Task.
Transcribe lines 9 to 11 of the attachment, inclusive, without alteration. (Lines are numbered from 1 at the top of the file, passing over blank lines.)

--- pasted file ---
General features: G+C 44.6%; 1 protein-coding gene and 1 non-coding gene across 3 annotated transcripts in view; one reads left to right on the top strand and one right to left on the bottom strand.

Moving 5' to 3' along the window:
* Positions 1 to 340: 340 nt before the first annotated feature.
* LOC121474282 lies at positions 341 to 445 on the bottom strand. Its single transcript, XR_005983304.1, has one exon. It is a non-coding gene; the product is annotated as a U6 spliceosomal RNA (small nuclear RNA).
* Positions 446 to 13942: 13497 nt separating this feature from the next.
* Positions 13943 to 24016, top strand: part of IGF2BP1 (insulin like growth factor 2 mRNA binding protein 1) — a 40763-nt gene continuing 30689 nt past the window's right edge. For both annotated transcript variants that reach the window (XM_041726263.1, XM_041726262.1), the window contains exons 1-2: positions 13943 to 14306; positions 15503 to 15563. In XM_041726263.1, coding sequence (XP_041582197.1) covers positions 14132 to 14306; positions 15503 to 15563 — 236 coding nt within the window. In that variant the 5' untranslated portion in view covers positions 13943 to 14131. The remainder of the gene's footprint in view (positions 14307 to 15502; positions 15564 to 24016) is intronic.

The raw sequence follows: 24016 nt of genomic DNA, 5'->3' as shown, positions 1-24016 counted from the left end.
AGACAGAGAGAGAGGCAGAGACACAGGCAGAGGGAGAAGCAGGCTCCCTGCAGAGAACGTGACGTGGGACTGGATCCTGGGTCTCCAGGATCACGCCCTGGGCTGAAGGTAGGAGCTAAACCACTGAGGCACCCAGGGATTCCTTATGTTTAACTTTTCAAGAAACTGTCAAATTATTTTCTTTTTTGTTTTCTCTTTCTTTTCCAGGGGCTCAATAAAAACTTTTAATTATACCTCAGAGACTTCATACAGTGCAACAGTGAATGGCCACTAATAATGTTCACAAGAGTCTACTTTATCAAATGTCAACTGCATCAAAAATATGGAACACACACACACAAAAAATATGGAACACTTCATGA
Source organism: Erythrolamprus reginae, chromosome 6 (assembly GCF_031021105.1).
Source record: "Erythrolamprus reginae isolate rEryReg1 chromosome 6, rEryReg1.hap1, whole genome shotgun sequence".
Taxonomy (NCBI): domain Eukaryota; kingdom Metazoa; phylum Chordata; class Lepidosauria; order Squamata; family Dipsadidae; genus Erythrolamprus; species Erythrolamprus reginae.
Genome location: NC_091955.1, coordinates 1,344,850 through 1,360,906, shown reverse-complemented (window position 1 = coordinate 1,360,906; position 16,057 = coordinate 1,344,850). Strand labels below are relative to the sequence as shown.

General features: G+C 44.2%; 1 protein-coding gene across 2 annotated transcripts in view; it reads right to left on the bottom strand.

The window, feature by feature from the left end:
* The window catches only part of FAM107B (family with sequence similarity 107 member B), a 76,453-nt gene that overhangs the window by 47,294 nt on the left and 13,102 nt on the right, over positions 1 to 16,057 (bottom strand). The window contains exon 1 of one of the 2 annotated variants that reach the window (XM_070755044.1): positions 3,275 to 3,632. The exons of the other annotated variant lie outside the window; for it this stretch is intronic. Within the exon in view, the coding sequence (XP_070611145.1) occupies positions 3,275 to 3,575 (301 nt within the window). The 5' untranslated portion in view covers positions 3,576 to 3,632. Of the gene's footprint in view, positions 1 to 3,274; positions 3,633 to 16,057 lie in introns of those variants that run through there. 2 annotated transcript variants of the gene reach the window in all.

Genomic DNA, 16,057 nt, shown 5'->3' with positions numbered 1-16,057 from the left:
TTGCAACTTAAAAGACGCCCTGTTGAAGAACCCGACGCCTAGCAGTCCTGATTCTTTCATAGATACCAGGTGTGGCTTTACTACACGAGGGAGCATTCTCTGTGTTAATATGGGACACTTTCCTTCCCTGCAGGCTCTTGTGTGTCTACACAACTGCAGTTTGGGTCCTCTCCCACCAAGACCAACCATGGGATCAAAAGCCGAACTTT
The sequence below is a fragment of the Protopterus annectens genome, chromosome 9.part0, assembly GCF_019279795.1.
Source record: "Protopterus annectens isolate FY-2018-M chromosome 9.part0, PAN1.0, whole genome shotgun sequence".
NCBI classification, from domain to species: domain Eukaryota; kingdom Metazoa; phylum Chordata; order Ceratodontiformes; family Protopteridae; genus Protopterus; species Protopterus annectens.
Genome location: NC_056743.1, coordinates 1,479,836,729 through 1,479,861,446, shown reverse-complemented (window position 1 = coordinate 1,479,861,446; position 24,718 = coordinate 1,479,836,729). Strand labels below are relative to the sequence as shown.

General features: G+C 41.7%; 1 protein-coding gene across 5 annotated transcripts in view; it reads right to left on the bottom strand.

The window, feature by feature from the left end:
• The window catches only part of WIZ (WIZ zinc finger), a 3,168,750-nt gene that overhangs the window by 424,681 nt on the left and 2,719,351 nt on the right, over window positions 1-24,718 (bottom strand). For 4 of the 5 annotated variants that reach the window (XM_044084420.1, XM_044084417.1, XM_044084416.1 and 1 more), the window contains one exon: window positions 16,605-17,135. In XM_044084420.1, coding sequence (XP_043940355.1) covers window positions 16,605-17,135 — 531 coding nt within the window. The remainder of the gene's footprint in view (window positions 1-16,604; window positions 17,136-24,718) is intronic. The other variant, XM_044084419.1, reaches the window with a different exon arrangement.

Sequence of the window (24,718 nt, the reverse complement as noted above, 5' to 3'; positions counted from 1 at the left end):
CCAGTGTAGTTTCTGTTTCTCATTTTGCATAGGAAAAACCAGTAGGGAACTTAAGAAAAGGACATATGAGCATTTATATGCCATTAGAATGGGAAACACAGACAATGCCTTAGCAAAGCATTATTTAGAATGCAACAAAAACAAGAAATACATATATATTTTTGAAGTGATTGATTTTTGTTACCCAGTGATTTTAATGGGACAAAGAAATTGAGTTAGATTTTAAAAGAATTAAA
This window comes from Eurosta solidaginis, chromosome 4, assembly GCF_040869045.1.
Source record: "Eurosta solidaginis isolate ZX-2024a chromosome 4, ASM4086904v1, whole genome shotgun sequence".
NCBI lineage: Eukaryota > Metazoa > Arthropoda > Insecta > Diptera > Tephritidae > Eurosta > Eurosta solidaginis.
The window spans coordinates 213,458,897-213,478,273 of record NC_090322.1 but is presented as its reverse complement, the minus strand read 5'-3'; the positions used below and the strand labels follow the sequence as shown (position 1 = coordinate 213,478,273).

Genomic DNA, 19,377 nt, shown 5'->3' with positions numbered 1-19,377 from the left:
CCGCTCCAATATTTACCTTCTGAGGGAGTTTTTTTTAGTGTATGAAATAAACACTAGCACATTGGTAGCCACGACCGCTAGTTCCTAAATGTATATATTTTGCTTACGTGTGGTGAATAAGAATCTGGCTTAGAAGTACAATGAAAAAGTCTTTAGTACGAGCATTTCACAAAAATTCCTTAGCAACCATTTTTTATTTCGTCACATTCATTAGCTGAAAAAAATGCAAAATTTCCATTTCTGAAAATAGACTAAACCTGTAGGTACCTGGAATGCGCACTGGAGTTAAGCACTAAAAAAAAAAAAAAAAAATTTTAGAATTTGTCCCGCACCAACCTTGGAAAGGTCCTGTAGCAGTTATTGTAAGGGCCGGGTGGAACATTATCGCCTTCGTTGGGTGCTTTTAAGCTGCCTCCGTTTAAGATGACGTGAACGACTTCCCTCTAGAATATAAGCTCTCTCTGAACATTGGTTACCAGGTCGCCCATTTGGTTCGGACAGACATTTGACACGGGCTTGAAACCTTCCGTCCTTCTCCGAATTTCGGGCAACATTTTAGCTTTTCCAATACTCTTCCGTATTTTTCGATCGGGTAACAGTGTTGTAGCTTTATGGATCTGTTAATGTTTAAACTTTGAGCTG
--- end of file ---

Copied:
Source organism: Erythrolamprus reginae, chromosome 6 (assembly GCF_031021105.1).
Source record: "Erythrolamprus reginae isolate rEryReg1 chromosome 6, rEryReg1.hap1, whole genome shotgun sequence".
Taxonomy (NCBI): domain Eukaryota; kingdom Metazoa; phylum Chordata; class Lepidosauria; order Squamata; family Dipsadidae; genus Erythrolamprus; species Erythrolamprus reginae.